July 9, 2015

6/24/15 - April Book

Are you ready for a rant, kids? Because that's what we're getting for the April Book review!

I already wrote a full review on my Goodreads page, so I'm just going to give you a few of the highlights. If you want to read it, go check it out! (And friend me, too! I can never have too many reading buddies.)

Maybe it's because I'm a huge character person - I could not care less about plot as long as the characters are delightful - but nothing about these characters made me root for them. At all. Elias is a whiny, self-righteous pig 90% of the time and I have no idea who he's supposed to be the other 10% of the time; Laia is like a sheet of cheap watercolor paper that you accidentally sprayed too much water on and now your floor is wet and it's all disgusting and floppy and even when it looks right it looks... wrong, and when you try to paint on it to make it pretty, it looks like inappropriate body parts. Keenan - who the heck is Keenan? He has red hair, I can tell you that. And he's got some kind of pain. Because... ??????????????????? Helene was the best character in the entire book - a tough survivor with a general's brain, sort of like a leveled-up Annabeth Chase. But she still gets sidelined as the Incomprehensible Beautiful Single Female in a crowd of BOOOOYYYZZZZZZZZ and Tahir never. lets. us. forget. that. she. is. a. female. You would think Helene was a mop of shining beautiful curling silver-blond hair on a broomstick, from all her descriptions.

Helene's treatment makes me particularly angry. This is the closest thing to a real character that we have in the book - a good, well-rounded character, with thoughts and motivations of her own - and yet she is constantly downgraded to nothing but her gender. The flippant and casual threats of rape are tossed around her just as much as they are around Laia, a slave girl. One of her major conflicts is dealing with a psychotic rapist antagonist, and yet Helene - a girl literally raised for violence, courage, and hardness - is reduced to fear and cringing? BULLCRAP. Her "pretty blonde hair" makes her less intimidating when she's furious? BULLCRAP! She gets hormonally jealous of a slave girl when Elias is 20 years old and has probably been fooling around with slaves and prostitutes for years?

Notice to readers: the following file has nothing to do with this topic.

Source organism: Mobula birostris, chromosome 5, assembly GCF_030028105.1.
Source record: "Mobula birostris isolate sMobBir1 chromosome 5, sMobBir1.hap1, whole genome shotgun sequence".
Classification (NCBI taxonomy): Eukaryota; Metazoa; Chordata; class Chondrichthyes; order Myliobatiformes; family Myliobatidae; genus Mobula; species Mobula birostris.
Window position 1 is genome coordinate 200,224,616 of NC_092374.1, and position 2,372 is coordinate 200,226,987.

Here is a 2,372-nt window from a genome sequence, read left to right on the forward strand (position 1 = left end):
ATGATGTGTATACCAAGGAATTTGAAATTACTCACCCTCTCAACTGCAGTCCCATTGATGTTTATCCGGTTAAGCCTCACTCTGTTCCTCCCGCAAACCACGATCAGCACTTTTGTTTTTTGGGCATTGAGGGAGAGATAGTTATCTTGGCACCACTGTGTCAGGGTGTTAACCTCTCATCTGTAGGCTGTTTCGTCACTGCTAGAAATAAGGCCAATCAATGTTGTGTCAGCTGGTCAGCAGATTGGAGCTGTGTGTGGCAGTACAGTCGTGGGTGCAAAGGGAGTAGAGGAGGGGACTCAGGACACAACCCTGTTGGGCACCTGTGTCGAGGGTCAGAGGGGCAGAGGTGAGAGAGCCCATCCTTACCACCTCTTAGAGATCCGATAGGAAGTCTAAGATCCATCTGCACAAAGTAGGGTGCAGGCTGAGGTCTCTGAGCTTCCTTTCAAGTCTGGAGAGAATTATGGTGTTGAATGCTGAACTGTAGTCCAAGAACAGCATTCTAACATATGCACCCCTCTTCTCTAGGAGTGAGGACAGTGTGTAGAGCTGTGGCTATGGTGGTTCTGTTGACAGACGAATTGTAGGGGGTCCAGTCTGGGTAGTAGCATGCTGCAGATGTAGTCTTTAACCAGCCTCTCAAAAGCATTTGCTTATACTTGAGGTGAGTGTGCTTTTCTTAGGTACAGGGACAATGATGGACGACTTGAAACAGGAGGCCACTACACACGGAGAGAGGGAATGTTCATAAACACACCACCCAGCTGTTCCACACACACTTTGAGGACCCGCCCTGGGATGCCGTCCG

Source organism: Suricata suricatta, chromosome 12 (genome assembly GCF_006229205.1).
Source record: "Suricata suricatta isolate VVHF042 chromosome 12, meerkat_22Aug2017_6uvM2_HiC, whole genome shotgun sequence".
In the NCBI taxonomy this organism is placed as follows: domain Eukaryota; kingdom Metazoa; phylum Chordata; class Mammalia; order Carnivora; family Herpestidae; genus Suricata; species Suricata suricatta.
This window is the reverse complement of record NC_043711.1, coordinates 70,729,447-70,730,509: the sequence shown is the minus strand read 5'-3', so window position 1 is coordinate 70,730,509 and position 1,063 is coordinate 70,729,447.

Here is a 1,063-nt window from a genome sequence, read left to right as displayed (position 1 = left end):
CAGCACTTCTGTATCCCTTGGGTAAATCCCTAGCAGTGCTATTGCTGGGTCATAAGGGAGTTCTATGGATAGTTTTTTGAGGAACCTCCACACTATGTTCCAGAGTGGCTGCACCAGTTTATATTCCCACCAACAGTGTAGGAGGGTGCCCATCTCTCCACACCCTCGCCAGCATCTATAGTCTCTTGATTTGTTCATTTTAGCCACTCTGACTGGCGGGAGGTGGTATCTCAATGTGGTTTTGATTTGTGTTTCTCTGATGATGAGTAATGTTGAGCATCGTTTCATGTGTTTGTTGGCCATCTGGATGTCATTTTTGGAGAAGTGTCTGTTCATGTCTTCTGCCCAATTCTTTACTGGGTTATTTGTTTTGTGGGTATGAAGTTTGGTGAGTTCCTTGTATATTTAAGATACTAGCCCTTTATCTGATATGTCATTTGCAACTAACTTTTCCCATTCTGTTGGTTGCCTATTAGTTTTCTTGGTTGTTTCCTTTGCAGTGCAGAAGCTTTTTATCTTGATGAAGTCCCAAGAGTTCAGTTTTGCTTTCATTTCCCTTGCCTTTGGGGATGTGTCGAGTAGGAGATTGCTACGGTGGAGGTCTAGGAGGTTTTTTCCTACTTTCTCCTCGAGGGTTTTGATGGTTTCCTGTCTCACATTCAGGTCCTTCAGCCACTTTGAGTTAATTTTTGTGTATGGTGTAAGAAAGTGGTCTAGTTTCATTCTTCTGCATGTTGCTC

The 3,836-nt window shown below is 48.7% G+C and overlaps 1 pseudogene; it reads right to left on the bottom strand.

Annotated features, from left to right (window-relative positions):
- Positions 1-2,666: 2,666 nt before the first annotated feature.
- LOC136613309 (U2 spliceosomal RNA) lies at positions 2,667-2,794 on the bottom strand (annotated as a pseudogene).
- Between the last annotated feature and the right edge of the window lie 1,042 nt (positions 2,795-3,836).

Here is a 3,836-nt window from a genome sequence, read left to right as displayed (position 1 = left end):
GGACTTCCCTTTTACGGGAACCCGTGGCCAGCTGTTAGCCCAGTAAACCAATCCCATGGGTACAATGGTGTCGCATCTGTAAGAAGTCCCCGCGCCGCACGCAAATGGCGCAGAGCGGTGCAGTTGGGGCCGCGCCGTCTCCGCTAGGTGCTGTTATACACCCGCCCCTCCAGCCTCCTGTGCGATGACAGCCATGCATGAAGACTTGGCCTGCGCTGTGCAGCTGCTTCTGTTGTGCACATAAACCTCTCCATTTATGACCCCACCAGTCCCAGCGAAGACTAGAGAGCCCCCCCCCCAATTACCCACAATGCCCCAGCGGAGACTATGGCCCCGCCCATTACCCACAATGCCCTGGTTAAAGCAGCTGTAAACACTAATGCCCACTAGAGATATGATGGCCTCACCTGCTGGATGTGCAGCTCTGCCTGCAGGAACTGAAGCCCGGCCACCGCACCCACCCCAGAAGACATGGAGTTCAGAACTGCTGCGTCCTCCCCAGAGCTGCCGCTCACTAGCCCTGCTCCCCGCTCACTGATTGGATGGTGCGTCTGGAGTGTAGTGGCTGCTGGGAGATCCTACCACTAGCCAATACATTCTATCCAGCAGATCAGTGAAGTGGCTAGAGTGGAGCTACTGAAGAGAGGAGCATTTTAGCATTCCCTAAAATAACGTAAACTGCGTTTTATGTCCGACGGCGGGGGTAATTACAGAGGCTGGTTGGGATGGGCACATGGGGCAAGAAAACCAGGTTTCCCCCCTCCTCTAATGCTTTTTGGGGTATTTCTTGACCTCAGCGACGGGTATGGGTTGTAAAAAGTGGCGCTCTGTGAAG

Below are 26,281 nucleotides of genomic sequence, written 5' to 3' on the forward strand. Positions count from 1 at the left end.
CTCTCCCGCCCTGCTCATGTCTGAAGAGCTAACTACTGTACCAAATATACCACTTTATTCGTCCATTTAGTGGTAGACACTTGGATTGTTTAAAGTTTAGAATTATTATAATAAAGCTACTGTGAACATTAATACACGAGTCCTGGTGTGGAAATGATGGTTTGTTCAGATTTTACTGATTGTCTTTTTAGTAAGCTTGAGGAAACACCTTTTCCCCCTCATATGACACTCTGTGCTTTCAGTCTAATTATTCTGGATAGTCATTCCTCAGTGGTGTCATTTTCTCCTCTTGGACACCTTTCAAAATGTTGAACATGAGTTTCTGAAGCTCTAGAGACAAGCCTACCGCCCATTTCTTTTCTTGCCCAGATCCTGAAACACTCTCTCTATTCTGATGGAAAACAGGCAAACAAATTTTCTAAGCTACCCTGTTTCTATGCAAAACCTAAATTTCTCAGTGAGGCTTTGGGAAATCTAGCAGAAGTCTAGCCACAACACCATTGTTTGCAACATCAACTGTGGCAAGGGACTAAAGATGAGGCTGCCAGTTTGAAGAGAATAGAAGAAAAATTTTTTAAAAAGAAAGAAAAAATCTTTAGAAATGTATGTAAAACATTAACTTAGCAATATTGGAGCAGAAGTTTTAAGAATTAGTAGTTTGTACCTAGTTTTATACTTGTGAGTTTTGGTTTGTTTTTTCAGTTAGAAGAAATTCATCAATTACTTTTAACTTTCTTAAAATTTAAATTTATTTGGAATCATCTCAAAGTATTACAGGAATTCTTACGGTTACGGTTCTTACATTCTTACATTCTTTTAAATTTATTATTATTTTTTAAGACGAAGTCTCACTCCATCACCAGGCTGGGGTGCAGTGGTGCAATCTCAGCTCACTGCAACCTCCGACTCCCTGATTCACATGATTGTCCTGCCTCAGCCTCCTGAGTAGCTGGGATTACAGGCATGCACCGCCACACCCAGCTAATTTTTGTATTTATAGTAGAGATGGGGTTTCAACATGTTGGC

It's all the same shtick we've been forcefed for 10+ years. It's the "I see sparks fly" line from the T-Swizzle song set on repeat for seven hours. For all the attempts that are made in the name of Beauty and the Beast, in the name of "love comes from the inside," all I hear is a lot about how beautiful Laia is (she has to cover herself up with a cloak or else she'll get raped) and about how strong Elias is. Laia can apparently see the "hard lines of Elias's stomach" even while he is clothed and "at a distance," presumably at night at a town festival of sorts. Anatomy, man. It's a conspiracy. 
Nothing ever comes of the mythological bent. Some wraiths are part of the Trials that Helene and Elias go through, but Elias doesn't fight them. It sounds like the Commandant (the kick-ass Main Villain who actually WORKS, God bless) has a business agreement with one of the creatures, but that's tacked into a verbal info-dump in the last 100 or so pages and promptly forgotten. And, most inexplicably, Laia is plagued by... fear wraiths? Anxiety wraiths? Guilt wraiths? I don't know. They're just there and they torment her until she just can't bear to hear... words. And she lays screaming on the ground or in corners. I don't know why. I mean, it's not like everyone else in this godforsaken world is free from guilt. Good grief, Laia's wraiths made me want to stab myself because it was so mind-bogglingly unimportant! Nothing came of those flipping wraiths! They made no difference - if you took them out the story would be the same - I'm so angry at those dumb wraiths for causing maybe twenty or thirty extra pages of USELESS ANGST for a character I couldn't care less about! In fact, the wraiths made me hate Laia even more. 


I stopped updating at about 70%. My will had left me. It probably goes without saying: I do not recommend this book.

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